- New Horizons in Regional Science series
Edited by Aura Reggiani and Peter Nijkamp
Chapter 15: Dynamic Effects of Transport Costs on Urban Shape
Francesca Medda, Peter Nijkamp and Piet Rietveld 15.1 INTRODUCTION Urban dynamics, investigated inter alia by means of system dynamics, predator–prey modelling or dynamic simulation of growth processes of the city, has offered analytical instruments to cope with the (socio)-economic dynamics of cities. Much less attention has been paid, however, to the structural shape changes of the urban territory in relation to transport costs from a spatial-dynamic perspective. When we examine urban growth and transport, we often observe a dual relationship between variables that induce growth and variables that halt it (Engle et al. 1992; Sakashita 1995; Brueckner and Lai 1996; Sasaki 1998). This approach of deploying a joint analysis of growth-inducing and growth-inhibiting variables has been used in various dynamic social or ecological systems: for example, to examine the formation of valleys and rivers by erosion, or the developmental patterns of animals such as the hydra. An appropriate analytical tool has been developed to simulate growth through a process of counterbalances among determining variables; it is known as the morphogenetic algorithm, first defined and developed by Turing in 1952. In the present study we model how transport cost, which we assume is a function of distance as well as time, impacts on the growth of the city. To do so, we analyse the problem within a dynamic setting and, in particular, we apply the morphogenetic algorithm as a general mechanism for mapping out space–time dynamics. The approach we propose in this chapter applies the essentials of the...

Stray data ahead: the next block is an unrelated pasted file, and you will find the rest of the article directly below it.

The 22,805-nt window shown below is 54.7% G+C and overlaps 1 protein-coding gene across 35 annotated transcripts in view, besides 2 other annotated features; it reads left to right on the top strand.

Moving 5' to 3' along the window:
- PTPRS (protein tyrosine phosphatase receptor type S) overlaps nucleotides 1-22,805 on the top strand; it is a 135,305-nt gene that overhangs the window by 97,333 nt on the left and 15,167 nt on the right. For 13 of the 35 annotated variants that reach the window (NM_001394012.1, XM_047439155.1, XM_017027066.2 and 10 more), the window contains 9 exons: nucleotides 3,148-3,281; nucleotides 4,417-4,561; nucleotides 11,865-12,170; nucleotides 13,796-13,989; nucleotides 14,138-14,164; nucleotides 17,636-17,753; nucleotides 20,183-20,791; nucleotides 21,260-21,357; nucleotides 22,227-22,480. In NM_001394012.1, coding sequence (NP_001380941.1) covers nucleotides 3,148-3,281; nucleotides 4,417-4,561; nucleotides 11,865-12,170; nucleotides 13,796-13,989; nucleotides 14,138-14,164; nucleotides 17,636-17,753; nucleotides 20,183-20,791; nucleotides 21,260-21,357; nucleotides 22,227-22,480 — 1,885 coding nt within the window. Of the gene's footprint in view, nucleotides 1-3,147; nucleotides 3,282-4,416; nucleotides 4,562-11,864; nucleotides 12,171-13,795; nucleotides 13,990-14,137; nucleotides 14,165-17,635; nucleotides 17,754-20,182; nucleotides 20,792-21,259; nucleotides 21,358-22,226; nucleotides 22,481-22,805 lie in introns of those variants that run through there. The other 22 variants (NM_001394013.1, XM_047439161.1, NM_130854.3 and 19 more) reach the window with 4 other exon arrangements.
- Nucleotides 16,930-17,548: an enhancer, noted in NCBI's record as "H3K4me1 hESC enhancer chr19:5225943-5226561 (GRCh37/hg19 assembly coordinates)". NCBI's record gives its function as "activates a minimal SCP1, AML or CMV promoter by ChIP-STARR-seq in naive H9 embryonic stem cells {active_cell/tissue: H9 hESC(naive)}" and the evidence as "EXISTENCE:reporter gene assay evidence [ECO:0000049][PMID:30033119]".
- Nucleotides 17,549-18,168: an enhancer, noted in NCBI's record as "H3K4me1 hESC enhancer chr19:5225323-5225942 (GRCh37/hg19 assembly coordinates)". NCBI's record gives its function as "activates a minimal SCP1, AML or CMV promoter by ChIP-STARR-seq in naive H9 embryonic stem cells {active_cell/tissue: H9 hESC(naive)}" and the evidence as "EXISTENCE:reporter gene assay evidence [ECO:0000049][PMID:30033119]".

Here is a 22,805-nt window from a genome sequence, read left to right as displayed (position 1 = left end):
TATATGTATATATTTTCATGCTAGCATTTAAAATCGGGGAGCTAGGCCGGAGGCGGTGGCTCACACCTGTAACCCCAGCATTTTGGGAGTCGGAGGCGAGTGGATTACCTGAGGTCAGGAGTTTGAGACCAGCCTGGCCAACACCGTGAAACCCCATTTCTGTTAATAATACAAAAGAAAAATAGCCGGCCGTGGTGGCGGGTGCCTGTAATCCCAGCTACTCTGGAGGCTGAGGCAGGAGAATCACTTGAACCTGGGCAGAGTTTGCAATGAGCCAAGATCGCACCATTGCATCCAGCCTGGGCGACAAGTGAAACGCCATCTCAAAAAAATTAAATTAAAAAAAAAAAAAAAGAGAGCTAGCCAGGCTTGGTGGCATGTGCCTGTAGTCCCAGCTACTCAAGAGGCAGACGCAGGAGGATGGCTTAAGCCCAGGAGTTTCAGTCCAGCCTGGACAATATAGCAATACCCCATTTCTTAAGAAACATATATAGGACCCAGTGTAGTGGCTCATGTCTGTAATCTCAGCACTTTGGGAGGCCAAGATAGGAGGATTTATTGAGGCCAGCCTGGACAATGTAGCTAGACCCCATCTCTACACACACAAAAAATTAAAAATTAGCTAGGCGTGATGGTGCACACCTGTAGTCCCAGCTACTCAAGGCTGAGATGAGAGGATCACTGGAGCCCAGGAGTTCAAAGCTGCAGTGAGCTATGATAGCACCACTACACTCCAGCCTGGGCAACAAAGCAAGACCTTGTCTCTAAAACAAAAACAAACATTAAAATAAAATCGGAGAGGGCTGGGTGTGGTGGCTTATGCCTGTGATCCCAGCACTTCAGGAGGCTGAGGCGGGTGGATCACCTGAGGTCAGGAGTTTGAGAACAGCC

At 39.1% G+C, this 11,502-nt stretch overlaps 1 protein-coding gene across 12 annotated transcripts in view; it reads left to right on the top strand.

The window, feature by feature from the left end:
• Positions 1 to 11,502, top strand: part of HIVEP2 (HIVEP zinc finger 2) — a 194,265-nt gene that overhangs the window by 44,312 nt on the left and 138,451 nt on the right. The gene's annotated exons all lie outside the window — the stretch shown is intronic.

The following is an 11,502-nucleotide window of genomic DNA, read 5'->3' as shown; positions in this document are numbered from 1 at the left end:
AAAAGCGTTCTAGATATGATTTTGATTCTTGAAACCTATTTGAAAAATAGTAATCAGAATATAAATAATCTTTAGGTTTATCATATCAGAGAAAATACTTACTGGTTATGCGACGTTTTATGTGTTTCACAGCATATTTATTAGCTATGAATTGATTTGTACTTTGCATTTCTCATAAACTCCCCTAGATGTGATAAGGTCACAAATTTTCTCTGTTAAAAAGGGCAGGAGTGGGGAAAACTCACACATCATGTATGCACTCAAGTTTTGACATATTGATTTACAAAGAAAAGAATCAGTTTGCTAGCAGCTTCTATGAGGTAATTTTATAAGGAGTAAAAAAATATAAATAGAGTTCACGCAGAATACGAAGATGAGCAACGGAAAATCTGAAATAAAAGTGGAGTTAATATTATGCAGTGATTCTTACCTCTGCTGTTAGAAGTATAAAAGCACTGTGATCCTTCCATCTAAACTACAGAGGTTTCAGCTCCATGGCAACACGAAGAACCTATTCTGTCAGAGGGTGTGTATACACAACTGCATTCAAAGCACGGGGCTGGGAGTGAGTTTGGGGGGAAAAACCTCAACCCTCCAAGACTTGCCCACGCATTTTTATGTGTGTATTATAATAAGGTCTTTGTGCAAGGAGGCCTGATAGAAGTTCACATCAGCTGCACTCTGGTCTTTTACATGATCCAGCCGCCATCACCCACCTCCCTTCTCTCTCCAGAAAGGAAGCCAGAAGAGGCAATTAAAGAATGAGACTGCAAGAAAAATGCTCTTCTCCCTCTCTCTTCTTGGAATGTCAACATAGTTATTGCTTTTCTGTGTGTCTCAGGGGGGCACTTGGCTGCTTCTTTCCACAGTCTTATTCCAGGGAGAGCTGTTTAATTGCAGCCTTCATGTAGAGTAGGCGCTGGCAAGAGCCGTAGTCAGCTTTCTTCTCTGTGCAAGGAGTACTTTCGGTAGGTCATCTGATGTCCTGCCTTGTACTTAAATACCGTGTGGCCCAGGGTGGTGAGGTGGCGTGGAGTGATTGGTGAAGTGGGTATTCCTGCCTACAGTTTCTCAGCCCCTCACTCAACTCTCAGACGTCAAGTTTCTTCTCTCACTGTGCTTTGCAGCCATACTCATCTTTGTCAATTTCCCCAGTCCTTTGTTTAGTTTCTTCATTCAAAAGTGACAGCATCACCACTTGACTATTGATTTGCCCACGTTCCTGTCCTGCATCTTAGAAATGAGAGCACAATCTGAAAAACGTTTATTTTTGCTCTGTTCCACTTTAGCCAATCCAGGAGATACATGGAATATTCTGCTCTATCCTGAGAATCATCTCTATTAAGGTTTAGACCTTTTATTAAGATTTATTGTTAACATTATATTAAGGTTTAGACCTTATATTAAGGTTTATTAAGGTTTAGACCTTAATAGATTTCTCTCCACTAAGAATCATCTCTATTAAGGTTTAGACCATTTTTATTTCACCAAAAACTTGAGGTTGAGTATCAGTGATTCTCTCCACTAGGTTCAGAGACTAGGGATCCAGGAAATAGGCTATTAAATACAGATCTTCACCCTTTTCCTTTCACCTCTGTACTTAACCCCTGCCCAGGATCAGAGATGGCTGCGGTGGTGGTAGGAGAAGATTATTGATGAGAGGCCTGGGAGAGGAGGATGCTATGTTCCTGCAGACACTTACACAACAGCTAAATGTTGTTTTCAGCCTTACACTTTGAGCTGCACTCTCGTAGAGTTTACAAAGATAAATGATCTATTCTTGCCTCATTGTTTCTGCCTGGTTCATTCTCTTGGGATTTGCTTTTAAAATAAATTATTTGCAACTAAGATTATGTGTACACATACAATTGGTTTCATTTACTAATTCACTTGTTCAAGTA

You are not authenticated to view the full text of this chapter or article.
Elgaronline requires a subscription or purchase to access the full text of books or journals. Please login through your library system or with your personal username and password on the homepage.
Non-subscribers can freely search the site, view abstracts/ extracts and download selected front matter and introductory chapters for personal use.
Your library may not have purchased all subject areas. If you are authenticated and think you should have access to this title, please contact your librarian.